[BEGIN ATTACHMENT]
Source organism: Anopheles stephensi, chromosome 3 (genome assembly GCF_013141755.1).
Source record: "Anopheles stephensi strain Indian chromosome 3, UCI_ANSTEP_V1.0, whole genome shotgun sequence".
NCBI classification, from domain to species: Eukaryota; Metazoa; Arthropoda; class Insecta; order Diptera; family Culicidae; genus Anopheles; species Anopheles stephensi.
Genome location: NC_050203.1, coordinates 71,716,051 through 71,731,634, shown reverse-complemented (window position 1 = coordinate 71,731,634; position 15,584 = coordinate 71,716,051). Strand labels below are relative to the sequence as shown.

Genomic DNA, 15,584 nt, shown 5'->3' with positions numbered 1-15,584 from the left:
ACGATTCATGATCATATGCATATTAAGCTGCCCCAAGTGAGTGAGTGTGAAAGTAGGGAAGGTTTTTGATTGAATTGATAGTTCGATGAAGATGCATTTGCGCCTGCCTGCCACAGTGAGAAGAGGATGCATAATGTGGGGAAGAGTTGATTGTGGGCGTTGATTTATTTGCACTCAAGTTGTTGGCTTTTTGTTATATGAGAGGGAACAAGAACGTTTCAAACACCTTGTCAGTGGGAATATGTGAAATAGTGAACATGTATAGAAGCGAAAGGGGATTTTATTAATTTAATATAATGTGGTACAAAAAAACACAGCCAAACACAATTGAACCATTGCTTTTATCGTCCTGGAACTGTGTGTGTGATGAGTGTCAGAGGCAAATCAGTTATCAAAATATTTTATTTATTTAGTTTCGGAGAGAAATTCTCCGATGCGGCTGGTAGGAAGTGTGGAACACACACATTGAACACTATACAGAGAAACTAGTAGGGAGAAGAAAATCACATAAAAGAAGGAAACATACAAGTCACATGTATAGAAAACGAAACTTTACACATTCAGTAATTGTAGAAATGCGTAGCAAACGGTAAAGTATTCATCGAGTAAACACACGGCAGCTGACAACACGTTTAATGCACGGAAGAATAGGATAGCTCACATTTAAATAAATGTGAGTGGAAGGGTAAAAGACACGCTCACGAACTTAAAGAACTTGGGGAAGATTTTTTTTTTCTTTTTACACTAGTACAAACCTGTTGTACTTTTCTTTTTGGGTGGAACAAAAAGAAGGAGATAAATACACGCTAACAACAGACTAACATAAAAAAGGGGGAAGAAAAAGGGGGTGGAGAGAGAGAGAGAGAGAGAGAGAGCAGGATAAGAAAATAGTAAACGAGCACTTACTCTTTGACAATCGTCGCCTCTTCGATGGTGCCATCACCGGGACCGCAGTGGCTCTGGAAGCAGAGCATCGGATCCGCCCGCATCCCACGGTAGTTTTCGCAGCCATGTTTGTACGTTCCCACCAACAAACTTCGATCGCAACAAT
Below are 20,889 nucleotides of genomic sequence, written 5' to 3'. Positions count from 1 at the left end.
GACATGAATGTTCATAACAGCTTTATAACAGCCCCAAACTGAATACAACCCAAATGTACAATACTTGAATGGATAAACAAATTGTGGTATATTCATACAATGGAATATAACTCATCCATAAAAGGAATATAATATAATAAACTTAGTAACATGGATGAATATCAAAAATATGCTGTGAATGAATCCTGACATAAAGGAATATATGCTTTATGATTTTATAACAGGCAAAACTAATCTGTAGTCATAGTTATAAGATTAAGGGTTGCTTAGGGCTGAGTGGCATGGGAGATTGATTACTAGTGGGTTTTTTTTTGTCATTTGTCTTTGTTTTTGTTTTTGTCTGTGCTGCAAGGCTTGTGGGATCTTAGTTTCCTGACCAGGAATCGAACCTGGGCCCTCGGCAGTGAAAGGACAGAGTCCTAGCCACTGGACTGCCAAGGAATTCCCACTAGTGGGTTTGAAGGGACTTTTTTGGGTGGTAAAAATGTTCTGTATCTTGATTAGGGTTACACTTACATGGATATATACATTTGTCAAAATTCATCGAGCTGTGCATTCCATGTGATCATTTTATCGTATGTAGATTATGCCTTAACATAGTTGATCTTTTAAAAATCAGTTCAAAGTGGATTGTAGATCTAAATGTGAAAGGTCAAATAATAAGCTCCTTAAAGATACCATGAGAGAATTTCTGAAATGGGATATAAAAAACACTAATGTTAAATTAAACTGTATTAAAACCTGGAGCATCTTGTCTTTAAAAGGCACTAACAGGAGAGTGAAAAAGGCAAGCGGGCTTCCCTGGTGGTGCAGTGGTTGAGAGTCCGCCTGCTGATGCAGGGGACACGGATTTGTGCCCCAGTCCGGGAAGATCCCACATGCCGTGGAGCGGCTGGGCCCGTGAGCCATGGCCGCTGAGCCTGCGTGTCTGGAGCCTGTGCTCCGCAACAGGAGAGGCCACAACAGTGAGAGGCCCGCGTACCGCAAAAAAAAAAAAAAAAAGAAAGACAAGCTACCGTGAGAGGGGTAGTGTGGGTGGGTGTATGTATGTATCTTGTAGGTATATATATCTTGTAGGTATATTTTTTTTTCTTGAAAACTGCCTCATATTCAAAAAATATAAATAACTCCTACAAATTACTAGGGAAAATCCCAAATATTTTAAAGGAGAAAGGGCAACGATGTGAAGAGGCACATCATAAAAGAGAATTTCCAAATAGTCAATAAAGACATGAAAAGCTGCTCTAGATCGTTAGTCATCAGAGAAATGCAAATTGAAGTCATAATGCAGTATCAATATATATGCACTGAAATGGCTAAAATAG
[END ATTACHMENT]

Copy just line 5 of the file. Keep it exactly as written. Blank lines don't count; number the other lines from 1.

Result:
Genomic DNA, 15,584 nt, shown 5'->3' with positions numbered 1-15,584 from the left: